Degree course: 
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Course type: 
Supplementary compulsory subjects
Second semester
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Lesson (35 hours)

For a profitably attendance of the course it is necessary to have acquired a good knowledge of the fundamental institutions of private law and public law.

The learning assessment method consists of an oral exam, with the final mark out of thirty, concerning the entire program of the course. For the assessment of learning, the final grade is expressed in thirtieths and takes into account the accuracy and quality of the answers (50%), the capacity for critical evaluation and argumentation (30%), as well as the ownership of language (20% ). Students wishing to write a term paper, replacing the oral exam, can request one of the course topics from the professor in class.

Voto Finale

The Course is part of the initiatives of the UNESCO Chair: "Gender Equality and Women's Rights in the Multicultural Society" and aims to provide students with an introduction to the tools of investigation of legal anthropology and comparative law to better understand the role of law, both public and private, in the current multicultural society.
The common thread is that of the analysis of equality and difference in the various stages of evolution of human society and in different current regulatory contexts. In this perspective, the course aims to offer students a framework for the major issues of equality, difference and discrimination, both from a cultural point of view and from a legal point of view, with particular reference to women and gender.
The course aims first at identifying the phenomena that led to the cultural construction of the differences from an anthropological point of view. It will then provide the student with the cultural background to understand the role of public and private law in consolidating these differences during the various historical periods taken into consideration. It will finally analyze the role that the law can play today in removing those differences and discriminations.

In a first part, the course offers the student an introduction to legal anthropology, as a discipline aimed at studying the role of law (norms, practices, symbologies, facts with legal implications) in the Antiquity, as well as today in distant populations, characterized by an oral culture and a 'simple' social organization.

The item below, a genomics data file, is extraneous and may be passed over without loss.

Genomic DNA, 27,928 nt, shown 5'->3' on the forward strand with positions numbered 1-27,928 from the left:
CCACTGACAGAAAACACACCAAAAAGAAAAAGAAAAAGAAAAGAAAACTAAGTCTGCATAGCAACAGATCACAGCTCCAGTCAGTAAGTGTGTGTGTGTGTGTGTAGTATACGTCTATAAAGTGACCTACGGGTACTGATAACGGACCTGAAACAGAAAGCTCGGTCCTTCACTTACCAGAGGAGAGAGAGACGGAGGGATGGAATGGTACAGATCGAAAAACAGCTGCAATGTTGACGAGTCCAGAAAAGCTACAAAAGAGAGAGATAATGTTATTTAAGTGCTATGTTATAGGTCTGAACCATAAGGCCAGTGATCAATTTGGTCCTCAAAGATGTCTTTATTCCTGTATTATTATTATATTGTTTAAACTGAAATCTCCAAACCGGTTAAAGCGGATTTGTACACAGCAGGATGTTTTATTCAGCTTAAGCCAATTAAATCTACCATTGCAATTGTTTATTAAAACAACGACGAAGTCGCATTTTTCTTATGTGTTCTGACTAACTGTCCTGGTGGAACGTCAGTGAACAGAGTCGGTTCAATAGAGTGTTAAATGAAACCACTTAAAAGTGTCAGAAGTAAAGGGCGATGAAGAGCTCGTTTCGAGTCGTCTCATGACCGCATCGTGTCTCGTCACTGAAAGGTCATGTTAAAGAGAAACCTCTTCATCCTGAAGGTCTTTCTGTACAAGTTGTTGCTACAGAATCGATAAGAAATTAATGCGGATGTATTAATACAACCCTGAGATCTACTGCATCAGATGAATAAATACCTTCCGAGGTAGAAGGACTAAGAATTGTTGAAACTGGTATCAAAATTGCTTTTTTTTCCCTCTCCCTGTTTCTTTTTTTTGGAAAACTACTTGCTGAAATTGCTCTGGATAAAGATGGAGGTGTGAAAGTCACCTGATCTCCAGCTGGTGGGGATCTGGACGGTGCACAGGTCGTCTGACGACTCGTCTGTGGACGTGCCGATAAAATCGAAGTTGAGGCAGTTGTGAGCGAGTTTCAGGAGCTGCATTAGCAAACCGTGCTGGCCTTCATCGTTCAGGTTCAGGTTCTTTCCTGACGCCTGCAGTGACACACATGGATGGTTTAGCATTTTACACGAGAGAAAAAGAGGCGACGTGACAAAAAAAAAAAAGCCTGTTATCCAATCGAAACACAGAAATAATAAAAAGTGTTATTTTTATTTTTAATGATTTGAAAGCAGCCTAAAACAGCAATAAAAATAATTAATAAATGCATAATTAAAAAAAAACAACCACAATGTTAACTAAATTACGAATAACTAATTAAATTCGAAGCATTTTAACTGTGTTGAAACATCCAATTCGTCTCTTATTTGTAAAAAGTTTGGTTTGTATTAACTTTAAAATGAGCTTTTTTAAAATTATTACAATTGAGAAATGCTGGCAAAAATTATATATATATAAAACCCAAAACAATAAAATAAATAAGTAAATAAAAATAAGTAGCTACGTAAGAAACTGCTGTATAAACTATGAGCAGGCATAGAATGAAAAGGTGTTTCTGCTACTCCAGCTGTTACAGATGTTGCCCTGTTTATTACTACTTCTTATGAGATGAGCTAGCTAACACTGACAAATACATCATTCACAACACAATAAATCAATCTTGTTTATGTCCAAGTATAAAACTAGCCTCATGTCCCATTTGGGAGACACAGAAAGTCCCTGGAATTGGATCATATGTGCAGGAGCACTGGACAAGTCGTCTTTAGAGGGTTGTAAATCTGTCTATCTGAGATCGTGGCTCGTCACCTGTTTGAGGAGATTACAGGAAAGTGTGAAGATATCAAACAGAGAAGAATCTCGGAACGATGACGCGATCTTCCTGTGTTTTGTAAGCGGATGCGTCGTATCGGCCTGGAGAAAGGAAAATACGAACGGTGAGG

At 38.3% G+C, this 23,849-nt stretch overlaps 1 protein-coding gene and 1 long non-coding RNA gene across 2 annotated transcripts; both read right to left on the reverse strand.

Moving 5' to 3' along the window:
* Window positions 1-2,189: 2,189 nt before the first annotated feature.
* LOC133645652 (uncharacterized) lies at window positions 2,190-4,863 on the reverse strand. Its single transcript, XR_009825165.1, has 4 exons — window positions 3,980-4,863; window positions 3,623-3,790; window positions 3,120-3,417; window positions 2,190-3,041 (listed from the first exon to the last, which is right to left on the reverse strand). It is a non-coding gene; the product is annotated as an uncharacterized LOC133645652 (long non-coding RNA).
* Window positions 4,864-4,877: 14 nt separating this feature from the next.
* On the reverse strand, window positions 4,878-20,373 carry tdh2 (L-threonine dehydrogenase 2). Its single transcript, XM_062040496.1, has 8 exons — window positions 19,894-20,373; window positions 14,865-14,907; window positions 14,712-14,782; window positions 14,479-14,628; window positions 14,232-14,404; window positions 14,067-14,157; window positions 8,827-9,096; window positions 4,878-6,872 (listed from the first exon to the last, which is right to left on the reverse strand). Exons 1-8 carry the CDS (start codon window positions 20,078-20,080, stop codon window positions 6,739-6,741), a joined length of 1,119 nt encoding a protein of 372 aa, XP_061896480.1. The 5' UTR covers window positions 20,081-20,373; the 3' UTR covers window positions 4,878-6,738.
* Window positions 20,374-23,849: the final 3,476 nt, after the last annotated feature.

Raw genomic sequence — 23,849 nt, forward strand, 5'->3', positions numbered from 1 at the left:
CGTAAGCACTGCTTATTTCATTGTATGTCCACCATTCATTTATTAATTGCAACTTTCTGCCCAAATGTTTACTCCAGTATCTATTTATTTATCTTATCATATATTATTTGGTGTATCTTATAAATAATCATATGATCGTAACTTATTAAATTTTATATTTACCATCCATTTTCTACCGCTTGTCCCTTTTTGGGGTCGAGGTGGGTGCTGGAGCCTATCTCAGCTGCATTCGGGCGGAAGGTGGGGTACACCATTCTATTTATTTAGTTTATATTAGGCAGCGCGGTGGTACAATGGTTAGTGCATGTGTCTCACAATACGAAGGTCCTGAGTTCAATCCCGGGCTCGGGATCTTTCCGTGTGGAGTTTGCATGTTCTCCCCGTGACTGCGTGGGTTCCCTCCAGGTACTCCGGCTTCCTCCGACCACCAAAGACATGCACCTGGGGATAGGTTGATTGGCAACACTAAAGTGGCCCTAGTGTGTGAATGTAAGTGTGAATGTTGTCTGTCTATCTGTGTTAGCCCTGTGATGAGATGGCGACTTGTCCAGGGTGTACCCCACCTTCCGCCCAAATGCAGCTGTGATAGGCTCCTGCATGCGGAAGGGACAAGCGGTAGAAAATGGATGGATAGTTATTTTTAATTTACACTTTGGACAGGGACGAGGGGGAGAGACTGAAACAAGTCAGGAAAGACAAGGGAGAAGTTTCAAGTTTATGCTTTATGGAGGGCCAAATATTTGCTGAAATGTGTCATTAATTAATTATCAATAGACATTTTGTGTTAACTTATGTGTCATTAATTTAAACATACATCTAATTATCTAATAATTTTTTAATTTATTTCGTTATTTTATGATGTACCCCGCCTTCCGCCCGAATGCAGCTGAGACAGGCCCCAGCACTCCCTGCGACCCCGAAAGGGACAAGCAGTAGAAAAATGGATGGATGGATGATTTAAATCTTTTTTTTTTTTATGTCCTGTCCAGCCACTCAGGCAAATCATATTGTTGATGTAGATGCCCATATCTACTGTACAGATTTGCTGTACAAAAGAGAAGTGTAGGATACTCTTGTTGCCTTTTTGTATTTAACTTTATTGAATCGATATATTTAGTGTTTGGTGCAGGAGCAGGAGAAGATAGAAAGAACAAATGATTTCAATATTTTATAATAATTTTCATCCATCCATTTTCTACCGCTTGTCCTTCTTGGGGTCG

The tools of legal anthropology will be in particular applied to the study of the phenomena that led to the division of roles between men and women. Forms of patriarchy as well as matriarchy will be analyzed. Some practices, such as genital mutilation, will be studied from an anthropological point of view, highlighting their current relevance in some cultural contexts and the reactions of the law in some legal systems.
In a second part, the study of gender differences will then be addressed in a comparative perspective, with regard to the evolution of women's rights in different European contexts (Italy, France, Great Britain), as well as in some other extra-European legal systems of reference. In particular, the legal system of the United States will be analyzed, where the presence of specific problems with regard to race and gender have generated interesting theories regarding the so-called "Intersectionality", a term which describes the overlap (or "intersection") of different social identities and the relative possible particular discriminations. The study of the United States legal system will be addressed together with Prof. Tanya Hernandez, a visiting professor at Fordham University in New York. As regards the Asian legal systems, the legal systems of China and India will be examined.
Finally, the student will be introduced to the themes related to the advent of the multicultural society, in which norms, institutes and traditions circulate with migratory flows and in which international law develops forms of protection for women at a supranational level.

Part I: Introduction to legal anthropology: 1. Legal anthropology as a tool to delve into the surface of law: The cultural and / or symbolic foundations that a given community deems indispensable for its own destiny 2. Birth of homo erectus and the differences between genres 3. The cultural creation of “gender” 4. The rites of passage and the construction of femininity 5. Matriarchies of the past and of the present